Grain Spreads: Report Day History Lesson

Sean Lusk General Commentary Leave a Comment

If last years corn crop taught us anything, better yields amid dry weather in late July through August in 2017 in many growing areas resulted in higher yields not lower ones. This year an early planted crop and optimal growing season weather have yielded our best yield report ever at 181.3 BPA. This was 3.5 bushels per acre over the average trade guess and 2.9 higher month on month. While production isn’t a record, its early still with updated results to follow in November and January. Ending stocks surged higher as a result with domestic ending stocks 1.774 billion bushels, 90 million bushels over the avg trade guess. Given sizable US production, world carry out came in at 157.03 million metric tonnes, 1.54 higher than the average.

It’s a race to the bottom now with Dec 18 corn clinging to support at 351. A close below takes us to 341 and that level needs to hold or its 336 then 323. Bulls will cite world stocks to usage ratios and such following today’s report. I say trade the charts. The rule of thumb is once we get to 35 to 40 percent harvested, our low is in and we will look for a bounce. Harvest progress is at 5 percent, but with dry and warm conditions in the Midwest, combines will begin rolling shortly. Look to be a buyer off of 341 should we get there in Dec corn or look at dirt cheap calls to take a shot for a post harvest bounce.

Beans: the numbers were bearish but not as bearish as feared and beans rallied 8 cents. The biggest news for beans is that Secretary Mnuchin is meeting with the top Chinese trade delegate to re-engage on trade. We will see. The cynic in me says they may announce a framework in working towards a deal ahead of mid-term elections in November. It would most likely have China pulling tariffs on US AG products and be friendly for equities. Lots of “ifs” and “maybe’s” here but I wouldn’t discount such a result. Nov beans has resistance at 846.6. a close over and its 874.4. Support at 820, a close under and 780 is next.

Wheat-funds long into the report, got caught amid global ending stocks that rose 2.33 million metric tons vs expectations that they would fall by at least a million. If one was going to question the USDA on numbers, it would be today’s wheat number as its relies on overseas production estimates that some call guesstimates. We traded down to a fifty percent retracement level for both KC and Chicago at 504 and 501 respectively. Global numbers are still down year on year and vs 5 year averages with stocks to usage lower. These are knowns in the market however and for me demand needs to pick up here for wheat to hold the 5.00 level in both contracts. Major support is 4.97 in Chicago wheat. KC has major support at 491 and 487. These levels need to hold to push back up to 530 in Chicago and KC at 526.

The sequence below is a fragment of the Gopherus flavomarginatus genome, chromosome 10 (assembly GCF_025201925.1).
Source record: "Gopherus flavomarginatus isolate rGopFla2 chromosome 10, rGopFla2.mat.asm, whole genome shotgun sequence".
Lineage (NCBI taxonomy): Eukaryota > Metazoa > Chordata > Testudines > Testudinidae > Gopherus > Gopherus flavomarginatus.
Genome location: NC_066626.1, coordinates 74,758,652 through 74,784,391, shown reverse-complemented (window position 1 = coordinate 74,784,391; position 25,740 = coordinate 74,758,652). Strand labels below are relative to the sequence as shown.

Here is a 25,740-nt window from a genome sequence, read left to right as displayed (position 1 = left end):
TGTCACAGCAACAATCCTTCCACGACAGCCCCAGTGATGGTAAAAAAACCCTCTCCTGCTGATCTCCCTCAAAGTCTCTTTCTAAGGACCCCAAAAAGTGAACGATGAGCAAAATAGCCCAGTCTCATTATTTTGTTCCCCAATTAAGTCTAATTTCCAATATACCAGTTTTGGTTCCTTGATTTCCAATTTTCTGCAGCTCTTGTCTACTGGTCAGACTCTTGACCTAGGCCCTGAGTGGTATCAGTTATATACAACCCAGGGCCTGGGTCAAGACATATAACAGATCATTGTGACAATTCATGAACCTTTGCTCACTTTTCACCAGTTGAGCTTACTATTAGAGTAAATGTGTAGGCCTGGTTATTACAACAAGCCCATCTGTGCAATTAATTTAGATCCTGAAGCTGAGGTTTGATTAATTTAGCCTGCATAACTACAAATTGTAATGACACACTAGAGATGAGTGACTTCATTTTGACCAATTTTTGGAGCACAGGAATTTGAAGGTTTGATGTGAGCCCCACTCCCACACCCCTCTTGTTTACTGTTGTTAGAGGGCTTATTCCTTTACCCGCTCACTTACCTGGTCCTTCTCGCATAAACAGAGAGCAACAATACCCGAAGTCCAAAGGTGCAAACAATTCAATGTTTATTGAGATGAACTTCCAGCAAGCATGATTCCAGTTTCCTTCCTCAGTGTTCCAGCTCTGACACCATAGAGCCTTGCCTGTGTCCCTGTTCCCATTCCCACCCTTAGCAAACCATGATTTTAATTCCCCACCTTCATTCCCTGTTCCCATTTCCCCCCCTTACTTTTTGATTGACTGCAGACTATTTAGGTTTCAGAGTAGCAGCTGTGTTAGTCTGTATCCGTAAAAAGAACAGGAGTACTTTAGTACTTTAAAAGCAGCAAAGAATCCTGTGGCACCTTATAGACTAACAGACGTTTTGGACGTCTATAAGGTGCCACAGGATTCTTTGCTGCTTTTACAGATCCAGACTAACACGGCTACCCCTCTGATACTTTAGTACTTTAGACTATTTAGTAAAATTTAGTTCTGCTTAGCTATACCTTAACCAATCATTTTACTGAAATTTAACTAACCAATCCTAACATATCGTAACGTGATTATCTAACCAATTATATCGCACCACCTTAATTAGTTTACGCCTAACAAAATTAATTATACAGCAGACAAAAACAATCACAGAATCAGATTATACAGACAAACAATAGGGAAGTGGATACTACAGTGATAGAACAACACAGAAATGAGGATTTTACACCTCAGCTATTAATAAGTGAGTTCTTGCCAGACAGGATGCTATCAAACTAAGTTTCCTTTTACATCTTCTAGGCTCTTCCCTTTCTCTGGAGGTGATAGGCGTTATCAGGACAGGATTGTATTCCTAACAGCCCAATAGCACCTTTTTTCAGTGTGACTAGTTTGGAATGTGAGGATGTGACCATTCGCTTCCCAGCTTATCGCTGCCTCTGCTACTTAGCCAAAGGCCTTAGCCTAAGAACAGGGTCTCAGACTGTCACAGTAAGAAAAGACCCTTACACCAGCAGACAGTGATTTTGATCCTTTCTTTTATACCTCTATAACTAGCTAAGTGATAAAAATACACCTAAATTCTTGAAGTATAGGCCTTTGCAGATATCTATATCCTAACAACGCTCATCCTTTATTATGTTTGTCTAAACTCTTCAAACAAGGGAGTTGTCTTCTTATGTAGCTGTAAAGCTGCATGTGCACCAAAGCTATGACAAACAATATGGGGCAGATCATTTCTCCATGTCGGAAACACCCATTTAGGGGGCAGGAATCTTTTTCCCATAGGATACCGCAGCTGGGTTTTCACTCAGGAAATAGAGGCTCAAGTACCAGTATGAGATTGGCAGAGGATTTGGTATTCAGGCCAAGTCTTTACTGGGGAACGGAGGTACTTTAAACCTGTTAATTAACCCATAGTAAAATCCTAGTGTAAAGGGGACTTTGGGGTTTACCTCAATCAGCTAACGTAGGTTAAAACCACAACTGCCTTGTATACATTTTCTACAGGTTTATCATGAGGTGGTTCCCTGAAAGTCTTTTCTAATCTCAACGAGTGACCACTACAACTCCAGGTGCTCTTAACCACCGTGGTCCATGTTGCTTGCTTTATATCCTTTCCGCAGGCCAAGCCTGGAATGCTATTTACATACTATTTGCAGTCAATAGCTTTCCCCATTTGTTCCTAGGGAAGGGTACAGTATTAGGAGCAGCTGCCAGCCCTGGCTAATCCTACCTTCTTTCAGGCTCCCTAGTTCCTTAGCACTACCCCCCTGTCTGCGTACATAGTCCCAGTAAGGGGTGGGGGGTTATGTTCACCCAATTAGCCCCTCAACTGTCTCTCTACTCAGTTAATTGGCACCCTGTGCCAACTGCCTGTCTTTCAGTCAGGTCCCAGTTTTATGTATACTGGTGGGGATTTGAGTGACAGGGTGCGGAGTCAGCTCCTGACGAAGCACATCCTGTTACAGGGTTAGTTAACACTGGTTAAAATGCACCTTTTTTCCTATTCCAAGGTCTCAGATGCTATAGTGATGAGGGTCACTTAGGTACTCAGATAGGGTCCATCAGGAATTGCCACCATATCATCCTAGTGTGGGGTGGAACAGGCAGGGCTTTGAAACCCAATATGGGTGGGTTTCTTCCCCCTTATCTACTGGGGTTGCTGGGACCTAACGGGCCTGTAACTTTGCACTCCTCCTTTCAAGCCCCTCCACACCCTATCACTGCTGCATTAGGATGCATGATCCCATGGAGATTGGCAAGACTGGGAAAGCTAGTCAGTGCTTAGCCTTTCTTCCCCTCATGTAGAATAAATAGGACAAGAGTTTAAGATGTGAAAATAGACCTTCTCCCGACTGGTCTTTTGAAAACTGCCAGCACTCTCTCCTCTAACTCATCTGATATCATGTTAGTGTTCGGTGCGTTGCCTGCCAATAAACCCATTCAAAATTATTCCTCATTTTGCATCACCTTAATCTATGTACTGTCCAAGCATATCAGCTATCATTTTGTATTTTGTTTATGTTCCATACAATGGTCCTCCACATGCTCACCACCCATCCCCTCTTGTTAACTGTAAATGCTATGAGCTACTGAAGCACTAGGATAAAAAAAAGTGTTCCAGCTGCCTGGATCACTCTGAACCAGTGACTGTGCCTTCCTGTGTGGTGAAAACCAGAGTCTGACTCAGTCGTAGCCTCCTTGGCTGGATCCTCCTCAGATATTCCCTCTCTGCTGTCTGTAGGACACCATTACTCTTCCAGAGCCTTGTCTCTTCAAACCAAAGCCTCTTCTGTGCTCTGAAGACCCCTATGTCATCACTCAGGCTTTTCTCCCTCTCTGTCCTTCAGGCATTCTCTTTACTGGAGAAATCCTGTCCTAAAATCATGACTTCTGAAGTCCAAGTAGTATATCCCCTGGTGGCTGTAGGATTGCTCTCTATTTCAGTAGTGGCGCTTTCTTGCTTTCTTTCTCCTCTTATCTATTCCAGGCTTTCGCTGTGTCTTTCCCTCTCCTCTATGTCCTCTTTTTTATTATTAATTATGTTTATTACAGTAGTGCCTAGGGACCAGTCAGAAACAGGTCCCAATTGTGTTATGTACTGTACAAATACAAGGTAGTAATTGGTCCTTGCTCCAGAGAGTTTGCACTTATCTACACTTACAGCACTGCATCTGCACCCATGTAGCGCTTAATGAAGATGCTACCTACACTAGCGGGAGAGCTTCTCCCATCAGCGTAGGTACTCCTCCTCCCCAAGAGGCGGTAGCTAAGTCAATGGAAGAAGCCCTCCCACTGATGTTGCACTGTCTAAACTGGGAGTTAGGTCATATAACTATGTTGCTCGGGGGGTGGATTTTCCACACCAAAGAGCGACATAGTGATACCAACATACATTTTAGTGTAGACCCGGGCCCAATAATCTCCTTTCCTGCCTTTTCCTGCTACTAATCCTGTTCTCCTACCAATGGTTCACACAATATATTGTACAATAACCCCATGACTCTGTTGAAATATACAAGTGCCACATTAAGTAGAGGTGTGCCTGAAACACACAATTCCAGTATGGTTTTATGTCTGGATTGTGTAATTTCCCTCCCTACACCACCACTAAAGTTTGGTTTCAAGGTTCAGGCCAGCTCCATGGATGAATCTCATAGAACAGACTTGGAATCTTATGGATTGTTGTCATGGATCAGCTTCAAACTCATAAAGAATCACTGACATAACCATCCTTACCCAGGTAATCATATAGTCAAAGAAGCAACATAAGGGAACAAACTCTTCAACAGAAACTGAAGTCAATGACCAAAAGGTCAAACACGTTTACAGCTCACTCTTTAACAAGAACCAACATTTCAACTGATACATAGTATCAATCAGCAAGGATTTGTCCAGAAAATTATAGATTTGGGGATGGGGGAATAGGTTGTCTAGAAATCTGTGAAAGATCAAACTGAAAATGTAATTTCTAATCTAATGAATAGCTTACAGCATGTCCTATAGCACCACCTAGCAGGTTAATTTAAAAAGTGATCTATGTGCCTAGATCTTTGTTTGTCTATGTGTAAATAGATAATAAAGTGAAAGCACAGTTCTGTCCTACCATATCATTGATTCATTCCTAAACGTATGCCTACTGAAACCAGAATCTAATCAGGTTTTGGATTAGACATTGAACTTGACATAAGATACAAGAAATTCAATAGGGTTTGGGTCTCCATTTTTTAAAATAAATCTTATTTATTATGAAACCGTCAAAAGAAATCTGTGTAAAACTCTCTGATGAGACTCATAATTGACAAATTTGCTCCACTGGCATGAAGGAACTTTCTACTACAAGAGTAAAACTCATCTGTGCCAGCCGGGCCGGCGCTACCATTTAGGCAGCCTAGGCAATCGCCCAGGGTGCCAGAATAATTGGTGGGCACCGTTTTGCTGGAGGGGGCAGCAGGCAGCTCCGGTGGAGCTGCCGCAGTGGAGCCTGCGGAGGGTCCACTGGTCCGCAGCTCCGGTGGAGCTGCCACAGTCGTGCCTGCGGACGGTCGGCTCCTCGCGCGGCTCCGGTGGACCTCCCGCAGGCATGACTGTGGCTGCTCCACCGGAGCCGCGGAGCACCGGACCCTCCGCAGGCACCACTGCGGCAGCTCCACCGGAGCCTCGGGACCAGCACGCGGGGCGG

Trade Idea-Soymeal

Lets look at meal for a moment. Non commercial and non reportables still long 58 K contracts, with managed money long 19 K contracts as of the last COT report. Why the long positions? Is it due to the lack of beans grown this past season in Argentina? Is it spreading vs soy oil? Is it a Fall seasonal that keeps funds from flipping to a short position? It’s peculiar to me why Dec 18 soy meal is trading to an inversion (higher) than Dec 19 at  6.0 tons over as of today’s close. In my view I cannot see soymeal trading between 310-320 basis Dec 18 and see Nov 18 or Jan 19 soybeans breaking 50 cents to 790. In my opinion either  Dec 18 meal has to break below the near term low at 303 and challenge 293,  which is last years low or even move all the way down to 262, the 2016 low if the soy complex is going to collapse amid bearish supply side data. If soy meal doesn’t break, I think beans hold at or near these current levels and rally. Just my opinion here but with this in mind I think one should consider the following.

Buy the Jan meal 280 put for 1.00 ($100.00 plus commissions and fees).

Buy the March 19 350 call and sell the March 19 4.00 call spread for 3.8 points (380.00 plus commissions and fees)

In my view have positions on both sides of the meal market into year-end as news of trade deals along with weather events can enter into the market unforeseen. If one researches what meal has done the last four September’s post Labor Day weekend, the charts tell us that an expanded move maybe coming. It’s hard to tell yet direction, so I’m placing orders in both directions.

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